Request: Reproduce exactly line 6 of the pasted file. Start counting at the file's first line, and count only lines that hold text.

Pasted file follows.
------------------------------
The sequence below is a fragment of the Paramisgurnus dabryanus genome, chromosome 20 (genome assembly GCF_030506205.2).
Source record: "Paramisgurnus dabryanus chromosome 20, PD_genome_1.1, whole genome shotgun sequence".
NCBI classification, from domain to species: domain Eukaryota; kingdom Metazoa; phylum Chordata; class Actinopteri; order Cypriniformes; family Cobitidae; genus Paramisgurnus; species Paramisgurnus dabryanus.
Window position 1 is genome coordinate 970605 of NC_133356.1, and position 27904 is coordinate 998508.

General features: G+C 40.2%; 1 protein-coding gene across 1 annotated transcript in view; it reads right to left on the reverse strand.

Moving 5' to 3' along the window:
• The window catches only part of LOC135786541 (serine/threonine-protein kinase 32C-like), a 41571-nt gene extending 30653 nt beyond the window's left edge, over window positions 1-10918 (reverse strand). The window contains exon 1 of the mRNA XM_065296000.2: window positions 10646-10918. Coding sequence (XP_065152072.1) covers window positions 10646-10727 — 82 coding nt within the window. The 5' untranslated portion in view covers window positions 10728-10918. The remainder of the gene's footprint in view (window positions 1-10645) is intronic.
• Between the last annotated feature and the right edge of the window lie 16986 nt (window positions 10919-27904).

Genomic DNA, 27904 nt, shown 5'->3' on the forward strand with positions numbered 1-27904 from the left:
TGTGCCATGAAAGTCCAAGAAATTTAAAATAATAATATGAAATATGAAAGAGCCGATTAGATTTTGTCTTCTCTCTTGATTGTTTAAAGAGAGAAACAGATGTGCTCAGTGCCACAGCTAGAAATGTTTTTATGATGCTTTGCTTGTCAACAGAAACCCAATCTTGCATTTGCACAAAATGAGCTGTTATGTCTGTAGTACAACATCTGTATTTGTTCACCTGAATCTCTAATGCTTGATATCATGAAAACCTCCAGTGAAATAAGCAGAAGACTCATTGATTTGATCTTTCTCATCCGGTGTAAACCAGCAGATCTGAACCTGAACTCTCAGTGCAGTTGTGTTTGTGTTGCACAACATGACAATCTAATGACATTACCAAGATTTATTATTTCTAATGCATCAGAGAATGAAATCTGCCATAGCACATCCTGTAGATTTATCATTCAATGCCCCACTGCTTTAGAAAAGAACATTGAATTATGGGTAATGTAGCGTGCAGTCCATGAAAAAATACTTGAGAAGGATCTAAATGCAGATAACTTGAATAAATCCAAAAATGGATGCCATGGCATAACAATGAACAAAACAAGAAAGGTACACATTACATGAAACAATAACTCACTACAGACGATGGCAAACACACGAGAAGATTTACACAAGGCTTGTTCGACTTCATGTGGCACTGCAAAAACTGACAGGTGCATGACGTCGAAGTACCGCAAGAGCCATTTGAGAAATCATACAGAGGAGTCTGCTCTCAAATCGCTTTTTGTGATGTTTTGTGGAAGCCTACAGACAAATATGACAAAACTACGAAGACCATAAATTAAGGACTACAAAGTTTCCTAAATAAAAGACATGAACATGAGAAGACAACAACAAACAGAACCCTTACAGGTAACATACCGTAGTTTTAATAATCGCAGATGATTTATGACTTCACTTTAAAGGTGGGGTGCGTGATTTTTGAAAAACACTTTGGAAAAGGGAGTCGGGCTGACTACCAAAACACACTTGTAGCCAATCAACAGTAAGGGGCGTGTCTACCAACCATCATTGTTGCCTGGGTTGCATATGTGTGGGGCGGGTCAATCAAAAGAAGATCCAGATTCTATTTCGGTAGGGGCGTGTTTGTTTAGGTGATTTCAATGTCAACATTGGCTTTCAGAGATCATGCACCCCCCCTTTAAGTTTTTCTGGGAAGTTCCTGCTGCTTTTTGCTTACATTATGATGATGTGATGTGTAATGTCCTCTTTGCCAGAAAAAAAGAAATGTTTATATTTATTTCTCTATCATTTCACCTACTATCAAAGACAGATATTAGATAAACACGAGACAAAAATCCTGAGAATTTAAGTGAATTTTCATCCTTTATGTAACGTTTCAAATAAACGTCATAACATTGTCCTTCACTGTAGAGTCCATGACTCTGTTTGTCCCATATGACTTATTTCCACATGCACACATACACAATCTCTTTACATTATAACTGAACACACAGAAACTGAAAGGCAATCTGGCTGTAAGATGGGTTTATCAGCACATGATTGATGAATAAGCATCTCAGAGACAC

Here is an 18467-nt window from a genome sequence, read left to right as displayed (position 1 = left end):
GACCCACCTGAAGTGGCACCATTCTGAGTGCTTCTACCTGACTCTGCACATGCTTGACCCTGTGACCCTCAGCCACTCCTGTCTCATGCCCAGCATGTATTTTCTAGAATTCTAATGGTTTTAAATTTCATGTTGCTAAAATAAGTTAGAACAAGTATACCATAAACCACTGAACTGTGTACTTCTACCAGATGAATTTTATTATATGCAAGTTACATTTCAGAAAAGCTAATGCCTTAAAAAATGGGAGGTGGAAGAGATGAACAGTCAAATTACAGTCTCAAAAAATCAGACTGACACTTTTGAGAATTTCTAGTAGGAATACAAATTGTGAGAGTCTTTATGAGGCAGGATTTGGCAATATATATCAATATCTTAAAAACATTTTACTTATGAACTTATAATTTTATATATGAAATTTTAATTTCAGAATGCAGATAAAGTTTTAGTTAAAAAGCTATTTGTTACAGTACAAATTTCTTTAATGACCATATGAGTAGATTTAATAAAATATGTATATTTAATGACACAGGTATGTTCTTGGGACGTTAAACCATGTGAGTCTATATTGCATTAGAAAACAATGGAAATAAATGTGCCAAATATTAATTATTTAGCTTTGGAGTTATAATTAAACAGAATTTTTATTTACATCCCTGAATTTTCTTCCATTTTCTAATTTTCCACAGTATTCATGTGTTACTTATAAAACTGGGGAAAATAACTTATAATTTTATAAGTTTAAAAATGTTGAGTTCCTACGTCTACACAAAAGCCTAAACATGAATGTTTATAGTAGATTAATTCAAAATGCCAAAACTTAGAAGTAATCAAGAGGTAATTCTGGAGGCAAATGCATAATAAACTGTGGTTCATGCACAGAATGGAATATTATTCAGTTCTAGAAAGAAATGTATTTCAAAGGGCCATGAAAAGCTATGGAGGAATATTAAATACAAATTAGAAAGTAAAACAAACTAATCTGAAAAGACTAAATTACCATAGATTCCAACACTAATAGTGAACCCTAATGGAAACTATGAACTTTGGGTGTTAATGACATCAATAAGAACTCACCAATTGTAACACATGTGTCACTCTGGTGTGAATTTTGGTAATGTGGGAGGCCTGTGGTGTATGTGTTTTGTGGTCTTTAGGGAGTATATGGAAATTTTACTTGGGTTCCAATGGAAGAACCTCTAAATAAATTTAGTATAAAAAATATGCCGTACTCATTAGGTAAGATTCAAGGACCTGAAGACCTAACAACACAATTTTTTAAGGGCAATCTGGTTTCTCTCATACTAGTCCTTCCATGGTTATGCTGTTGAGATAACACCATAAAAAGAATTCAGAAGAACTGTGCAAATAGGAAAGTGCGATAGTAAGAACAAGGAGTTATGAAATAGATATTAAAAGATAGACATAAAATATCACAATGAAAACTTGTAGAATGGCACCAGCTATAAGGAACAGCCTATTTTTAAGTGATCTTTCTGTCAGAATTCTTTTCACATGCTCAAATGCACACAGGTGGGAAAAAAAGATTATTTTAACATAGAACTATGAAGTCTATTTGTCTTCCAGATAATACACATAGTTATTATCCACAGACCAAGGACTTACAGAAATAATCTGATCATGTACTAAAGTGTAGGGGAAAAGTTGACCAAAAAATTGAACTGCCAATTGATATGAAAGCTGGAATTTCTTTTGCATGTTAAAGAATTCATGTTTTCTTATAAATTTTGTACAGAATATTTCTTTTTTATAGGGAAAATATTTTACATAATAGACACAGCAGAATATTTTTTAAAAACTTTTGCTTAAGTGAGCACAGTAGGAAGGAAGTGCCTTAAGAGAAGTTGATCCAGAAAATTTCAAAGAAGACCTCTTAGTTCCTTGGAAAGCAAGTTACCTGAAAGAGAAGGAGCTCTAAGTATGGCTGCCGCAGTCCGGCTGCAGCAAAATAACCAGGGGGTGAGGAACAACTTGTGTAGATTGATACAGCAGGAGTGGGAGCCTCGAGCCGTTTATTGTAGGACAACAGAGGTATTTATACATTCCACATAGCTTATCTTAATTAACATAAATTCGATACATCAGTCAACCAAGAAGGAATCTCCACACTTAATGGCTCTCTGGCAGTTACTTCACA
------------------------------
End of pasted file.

Moving 5' to 3' along the window: